.. is being thrown by Thomas Colyandro at Catholic Exchange in this article, Time to Clean Up Lay Spirituality Too. Some interesting points:
|Sadly, too many of the lay faithful doubt they have heard His whispers and tend to ignore His booming voice because they have been taught over a four decade or more span that their thoughts, feelings and day-to-day experiences are the valid conduit through which God will save them. In other words, the trend among spiritual bureaucratic types in the Church has been to train lay narcissists fully convinced that “where they are” is simply enough. The rationalization, of course, is that life of the layman is inherently noble with its struggles in and with spouses, children and work.|
The time has come to remind the lay faithful that “the perfection of man does not consist in that which assimilates him to the whole of creation, but that in which distinguishes him from the created order and assimilates him to his Creator” (Vladimir Lossky, The Mystical Theology of the Eastern Church, p. 114).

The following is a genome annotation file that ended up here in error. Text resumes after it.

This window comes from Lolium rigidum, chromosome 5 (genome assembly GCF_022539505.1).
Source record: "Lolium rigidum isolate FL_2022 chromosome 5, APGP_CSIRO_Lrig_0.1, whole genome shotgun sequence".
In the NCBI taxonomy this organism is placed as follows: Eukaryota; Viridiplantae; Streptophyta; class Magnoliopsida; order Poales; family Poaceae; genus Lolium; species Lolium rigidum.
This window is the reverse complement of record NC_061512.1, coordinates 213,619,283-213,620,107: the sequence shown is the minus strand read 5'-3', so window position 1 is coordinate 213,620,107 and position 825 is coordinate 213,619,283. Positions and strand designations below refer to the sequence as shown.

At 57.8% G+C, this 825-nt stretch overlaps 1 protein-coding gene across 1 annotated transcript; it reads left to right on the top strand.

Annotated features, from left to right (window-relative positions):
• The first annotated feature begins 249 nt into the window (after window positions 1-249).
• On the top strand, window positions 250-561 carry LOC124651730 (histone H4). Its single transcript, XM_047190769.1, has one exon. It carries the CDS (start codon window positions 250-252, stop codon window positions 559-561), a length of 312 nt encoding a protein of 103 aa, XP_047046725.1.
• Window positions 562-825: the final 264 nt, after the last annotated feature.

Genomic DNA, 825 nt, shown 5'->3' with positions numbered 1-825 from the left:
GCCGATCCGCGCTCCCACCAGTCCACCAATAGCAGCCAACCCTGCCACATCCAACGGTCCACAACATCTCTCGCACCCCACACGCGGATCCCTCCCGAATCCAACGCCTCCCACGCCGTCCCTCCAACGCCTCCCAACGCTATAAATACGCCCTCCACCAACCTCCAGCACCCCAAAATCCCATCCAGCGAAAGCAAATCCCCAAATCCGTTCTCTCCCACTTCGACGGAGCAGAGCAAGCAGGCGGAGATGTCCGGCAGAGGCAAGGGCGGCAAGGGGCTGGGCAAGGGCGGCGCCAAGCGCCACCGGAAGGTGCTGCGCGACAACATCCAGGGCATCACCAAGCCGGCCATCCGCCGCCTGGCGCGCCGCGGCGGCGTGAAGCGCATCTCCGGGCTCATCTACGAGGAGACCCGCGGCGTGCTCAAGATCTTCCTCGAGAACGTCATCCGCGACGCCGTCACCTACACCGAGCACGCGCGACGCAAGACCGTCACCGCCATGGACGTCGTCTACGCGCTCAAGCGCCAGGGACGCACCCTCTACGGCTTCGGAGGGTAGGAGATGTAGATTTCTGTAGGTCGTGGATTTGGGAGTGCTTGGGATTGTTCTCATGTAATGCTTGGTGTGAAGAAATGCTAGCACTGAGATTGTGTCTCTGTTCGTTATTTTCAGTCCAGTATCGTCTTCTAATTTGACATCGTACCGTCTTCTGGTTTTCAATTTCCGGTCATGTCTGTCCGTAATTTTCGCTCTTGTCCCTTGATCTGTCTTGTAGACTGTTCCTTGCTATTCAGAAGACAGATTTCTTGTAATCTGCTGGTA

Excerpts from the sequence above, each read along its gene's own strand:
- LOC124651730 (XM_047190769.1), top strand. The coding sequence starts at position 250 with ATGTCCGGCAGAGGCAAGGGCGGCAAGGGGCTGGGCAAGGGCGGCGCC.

Quite a bit more food for thought in that article. My first reaction to the first paragraph I quote above was shock. I am, after all, married with kids, and I do believe, as St. Josemaria Escriva taught, that we are sanctified wherever we act with God's grace. Thus the Holy Spirit uses us to sanctify our work, as a witness to others and a call for them to examine the cause of our joy.
But another thought hit me as I read that paragraph: being a husband, father and worker is indeed what I am, and I think (guided by prayer) what I am called to be. However, that's not the end of it. I am also called to be priest, prophet and king: to offer a sacrifice of praise and mercy to God, to speak God's words as a witness, and to dispense the justice of God. Ah. Now it makes more sense. In whatever role I play, I must be, at the core, nothing more than a disciple of Christ.